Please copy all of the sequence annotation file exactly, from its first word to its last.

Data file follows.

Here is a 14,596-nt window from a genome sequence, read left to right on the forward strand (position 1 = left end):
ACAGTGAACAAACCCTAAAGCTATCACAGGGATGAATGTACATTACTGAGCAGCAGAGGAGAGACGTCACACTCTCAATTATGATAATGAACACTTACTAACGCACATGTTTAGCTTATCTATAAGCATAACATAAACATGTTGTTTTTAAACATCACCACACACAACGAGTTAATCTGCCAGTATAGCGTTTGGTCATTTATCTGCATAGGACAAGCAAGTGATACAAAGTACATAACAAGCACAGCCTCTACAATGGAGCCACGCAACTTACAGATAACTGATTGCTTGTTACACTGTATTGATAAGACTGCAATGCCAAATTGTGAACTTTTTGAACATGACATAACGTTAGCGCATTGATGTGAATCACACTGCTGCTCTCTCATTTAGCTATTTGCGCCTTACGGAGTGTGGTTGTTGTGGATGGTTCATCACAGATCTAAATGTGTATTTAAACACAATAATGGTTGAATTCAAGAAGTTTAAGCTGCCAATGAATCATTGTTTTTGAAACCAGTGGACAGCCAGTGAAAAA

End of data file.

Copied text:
Here is a 14,596-nt window from a genome sequence, read left to right on the forward strand (position 1 = left end):
ACAGTGAACAAACCCTAAAGCTATCACAGGGATGAATGTACATTACTGAGCAGCAGAGGAGAGACGTCACACTCTCAATTATGATAATGAACACTTACTAACGCACATGTTTAGCTTATCTATAAGCATAACATAAACATGTTGTTTTTAAACATCACCACACACAACGAGTTAATCTGCCAGTATAGCGTTTGGTCATTTATCTGCATAGGACAAGCAAGTGATACAAAGTACATAACAAGCACAGCCTCTACAATGGAGCCACGCAACTTACAGATAACTGATTGCTTGTTACACTGTATTGATAAGACTGCAATGCCAAATTGTGAACTTTTTGAACATGACATAACGTTAGCGCATTGATGTGAATCACACTGCTGCTCTCTCATTTAGCTATTTGCGCCTTACGGAGTGTGGTTGTTGTGGATGGTTCATCACAGATCTAAATGTGTATTTAAACACAATAATGGTTGAATTCAAGAAGTTTAAGCTGCCAATGAATCATTGTTTTTGAAACCAGTGGACAGCCAGTGAAAAA